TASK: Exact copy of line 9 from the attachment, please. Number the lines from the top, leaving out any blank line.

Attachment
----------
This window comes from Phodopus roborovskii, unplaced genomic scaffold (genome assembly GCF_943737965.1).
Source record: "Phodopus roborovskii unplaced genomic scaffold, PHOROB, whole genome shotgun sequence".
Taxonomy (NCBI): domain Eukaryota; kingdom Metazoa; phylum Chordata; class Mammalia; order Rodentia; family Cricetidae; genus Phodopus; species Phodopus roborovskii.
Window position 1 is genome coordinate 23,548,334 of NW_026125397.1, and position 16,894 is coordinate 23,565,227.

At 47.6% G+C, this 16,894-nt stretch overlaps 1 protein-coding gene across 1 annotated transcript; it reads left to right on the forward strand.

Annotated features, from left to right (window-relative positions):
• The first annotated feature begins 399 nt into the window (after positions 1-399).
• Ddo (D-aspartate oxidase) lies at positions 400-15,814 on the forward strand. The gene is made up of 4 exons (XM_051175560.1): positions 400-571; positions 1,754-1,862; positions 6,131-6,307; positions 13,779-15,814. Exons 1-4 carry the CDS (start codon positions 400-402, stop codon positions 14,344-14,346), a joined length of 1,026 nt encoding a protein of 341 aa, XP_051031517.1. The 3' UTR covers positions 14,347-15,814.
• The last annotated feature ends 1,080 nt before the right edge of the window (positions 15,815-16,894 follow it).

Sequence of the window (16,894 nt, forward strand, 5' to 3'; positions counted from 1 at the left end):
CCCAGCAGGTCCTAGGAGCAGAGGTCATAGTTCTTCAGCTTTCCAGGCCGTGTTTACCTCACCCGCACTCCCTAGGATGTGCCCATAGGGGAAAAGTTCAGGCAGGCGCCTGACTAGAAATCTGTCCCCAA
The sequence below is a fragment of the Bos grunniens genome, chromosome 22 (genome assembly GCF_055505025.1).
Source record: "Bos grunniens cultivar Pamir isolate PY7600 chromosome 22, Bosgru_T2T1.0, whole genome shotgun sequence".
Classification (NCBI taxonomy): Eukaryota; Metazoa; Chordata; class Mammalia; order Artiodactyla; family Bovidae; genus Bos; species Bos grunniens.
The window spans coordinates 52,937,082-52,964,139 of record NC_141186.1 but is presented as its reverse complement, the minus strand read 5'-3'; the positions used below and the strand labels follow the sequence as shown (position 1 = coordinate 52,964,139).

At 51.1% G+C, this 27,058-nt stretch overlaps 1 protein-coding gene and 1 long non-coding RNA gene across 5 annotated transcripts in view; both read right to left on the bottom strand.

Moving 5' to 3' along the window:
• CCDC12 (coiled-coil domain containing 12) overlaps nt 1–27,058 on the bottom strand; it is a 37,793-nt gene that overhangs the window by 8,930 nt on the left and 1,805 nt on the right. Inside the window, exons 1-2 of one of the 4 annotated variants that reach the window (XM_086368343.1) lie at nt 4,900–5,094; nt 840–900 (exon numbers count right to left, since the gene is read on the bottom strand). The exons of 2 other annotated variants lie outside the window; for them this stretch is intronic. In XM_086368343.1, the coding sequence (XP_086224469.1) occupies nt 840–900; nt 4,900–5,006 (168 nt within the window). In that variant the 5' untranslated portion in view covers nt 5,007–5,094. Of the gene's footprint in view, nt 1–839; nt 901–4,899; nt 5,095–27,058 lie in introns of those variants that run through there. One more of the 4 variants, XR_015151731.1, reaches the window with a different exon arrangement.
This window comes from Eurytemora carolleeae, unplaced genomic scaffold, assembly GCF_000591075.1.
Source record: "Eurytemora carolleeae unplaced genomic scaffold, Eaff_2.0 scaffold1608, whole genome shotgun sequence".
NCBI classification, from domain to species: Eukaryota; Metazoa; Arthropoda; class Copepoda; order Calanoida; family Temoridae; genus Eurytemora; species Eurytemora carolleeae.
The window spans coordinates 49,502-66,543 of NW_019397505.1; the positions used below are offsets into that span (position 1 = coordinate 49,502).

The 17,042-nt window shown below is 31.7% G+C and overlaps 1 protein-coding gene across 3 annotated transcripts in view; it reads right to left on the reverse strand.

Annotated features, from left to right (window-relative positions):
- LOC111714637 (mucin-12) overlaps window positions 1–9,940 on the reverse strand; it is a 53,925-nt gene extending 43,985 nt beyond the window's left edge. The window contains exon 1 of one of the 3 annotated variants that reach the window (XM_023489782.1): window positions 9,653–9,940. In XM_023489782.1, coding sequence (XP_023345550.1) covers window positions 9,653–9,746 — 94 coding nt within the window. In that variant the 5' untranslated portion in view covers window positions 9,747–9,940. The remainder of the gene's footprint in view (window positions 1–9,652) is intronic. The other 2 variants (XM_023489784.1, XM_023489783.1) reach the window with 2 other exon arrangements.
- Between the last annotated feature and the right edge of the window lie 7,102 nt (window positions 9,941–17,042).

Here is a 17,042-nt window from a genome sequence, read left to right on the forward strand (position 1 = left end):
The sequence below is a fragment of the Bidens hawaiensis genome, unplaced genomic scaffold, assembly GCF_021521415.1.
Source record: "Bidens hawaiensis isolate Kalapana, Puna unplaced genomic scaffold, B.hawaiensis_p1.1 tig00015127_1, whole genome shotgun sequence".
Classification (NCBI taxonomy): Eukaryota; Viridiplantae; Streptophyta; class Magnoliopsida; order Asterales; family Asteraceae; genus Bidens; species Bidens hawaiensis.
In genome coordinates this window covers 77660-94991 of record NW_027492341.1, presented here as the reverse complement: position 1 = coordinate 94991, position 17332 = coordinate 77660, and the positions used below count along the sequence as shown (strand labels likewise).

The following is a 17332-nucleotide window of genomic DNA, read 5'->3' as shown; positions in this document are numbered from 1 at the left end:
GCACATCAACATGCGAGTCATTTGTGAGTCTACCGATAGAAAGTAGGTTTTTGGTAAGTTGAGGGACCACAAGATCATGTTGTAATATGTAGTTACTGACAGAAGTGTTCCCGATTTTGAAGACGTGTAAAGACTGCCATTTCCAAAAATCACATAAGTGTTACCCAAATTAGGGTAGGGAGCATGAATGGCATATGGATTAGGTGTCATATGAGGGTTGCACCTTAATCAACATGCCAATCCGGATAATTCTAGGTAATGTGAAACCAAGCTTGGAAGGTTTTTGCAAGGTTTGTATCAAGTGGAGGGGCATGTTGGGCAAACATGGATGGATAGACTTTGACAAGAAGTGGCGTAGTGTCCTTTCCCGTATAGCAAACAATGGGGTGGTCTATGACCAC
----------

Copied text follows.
• The last annotated feature ends 1,080 nt before the right edge of the window (positions 15,815-16,894 follow it).